Showing posts from May, 2011

NAFSA International Educators Conference 2011

NAFSA: Association of International Educators Annual Conference is taking place in Vancouver from May 29-June 3rd. Nearly 8,000 international education professionals around the world are expected to participate.  Mr. Anand Sudarshan of Manipal Education is the International Plenary speaker at the conference. It is a major recognition of the work undertaken by Mr. Sudarshan and the Manipal group.   

I will be co-presenting two sessions at the NAFSA conference:

International Recruitment: Bridging Research and Practice
The co-presenters are: Pamela Barrett, i-graduate and Dan Chatham, Keck Graduate Institute of Applied Life Sciences

Developing and Expanding Partnerships with India: Why, How, and Where to Begin?
The co-presenters are: Shannon Bishop Harrison - Institute of International Education, Nicole Ranganath - University of California-Davis and Joti Sekhon - Winston-Salem State University.

Dr. Rahul Choudaha

Indian Higher Education Statistics

Latest official data on students and colleges in India indicates a healthy growth in terms of institutional capacity, according to UGC. Between 2004 and 2009, number of colleges increased by nearly 9,000 and student enrollment increased by 3.65 million students.

Click here to access latest data for 2016 and growth from 2008.

However, this healthy growth in numbers has its share of paradoxes and problems. It becomes obvious that in comparison with other growth indicators like GDP or number of cars, higher education has seriously lagged behind. Yet, there are signs of overcapacity and disillusion. The rate of growth of teachers (faculty) was slower than the number of universities and colleges. This has created a shortage of qualified faculty in higher education institutions.Number of students have grown at a slower pace as compared to the number of universities and colleges. This has resulted in oversupply of seats and many of which remain vacant.Number of colleges have grown at a rate s…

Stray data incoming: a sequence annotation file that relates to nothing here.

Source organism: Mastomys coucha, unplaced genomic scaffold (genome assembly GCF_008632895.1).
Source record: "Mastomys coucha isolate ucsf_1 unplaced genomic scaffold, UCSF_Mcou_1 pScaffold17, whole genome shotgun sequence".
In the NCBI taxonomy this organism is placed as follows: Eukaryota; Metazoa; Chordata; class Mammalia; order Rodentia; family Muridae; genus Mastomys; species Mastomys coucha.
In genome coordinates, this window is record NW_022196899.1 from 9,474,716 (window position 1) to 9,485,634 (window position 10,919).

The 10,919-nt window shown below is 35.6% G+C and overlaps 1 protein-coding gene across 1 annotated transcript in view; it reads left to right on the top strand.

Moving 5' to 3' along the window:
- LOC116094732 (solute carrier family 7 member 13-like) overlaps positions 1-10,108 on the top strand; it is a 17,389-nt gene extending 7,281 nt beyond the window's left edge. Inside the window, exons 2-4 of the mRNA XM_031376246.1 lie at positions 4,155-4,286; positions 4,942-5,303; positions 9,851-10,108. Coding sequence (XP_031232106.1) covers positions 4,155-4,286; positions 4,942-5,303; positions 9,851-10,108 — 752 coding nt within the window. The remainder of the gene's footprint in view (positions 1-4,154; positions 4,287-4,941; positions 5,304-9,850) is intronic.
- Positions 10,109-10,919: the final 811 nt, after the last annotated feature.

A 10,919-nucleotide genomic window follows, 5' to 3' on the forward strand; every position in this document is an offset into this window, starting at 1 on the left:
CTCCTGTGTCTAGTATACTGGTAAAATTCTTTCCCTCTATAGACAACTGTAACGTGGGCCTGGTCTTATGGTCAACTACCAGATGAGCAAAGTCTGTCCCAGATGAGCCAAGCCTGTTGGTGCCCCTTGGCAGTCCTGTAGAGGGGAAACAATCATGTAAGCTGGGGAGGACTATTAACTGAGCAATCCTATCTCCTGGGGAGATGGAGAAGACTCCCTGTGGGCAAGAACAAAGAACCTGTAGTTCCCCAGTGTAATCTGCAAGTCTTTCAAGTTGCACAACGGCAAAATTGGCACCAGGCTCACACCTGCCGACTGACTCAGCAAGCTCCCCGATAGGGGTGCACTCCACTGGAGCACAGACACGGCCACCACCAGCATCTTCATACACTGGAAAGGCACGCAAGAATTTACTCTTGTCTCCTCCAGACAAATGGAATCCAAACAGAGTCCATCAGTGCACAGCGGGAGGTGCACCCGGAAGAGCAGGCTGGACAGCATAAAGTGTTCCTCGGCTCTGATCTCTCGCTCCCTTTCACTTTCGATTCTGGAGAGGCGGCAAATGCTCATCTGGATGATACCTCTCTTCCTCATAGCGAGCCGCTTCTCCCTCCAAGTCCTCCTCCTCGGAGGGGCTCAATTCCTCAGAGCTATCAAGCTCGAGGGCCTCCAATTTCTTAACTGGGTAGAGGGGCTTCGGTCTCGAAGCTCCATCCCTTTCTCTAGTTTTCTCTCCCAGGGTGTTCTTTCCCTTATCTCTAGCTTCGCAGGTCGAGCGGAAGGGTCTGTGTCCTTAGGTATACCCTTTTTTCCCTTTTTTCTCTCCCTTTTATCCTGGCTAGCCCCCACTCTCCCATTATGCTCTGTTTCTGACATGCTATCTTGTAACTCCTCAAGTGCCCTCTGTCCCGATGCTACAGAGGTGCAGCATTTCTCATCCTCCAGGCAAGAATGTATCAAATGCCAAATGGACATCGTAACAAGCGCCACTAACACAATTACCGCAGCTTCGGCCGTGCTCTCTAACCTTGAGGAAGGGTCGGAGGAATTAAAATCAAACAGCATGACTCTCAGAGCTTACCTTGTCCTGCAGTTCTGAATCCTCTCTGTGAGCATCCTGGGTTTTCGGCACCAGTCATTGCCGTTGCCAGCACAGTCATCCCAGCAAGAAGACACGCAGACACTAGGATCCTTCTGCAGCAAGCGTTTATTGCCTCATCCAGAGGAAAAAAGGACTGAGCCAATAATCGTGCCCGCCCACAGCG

Pathways to Gain Global Talent

In my previous posting, I argued that there is a slow and emerging trend of global Indians moving back to India, however, after excluding the people who had to move back involuntarily due to lack of jobs or visas, the numbers of Indians moving voluntarily is too small to qualify as a major shift.

Overrating Return of US-educated Indians

Some recent reports have stated that foreign students educated in the US and Indian professionals are returing to their India in a large number. Anecdotal evidence supports this slow trend of Non-Resident Indians (NRIs) moving to India however, it has a major flaw--confounding intentions with action and compulsion with choice.

Many Indians intend to go back, given the connections with the country and family and hopes of leveraging the dollar savings, social prestige and professional advancement. However, very few are actually able to act on that intentions, due to the comfort of existing life style, children and hope of Green-card.

A recent research entitled "Will They Return?" highlighted the issue of lack of faculty in Indian higher education and recommended recruiting Indian students abroad for faculty roles. The article based on the research notes that "Indians living in the U.S. are willing to come back to their home country....[and] found that only 8% strongly pr…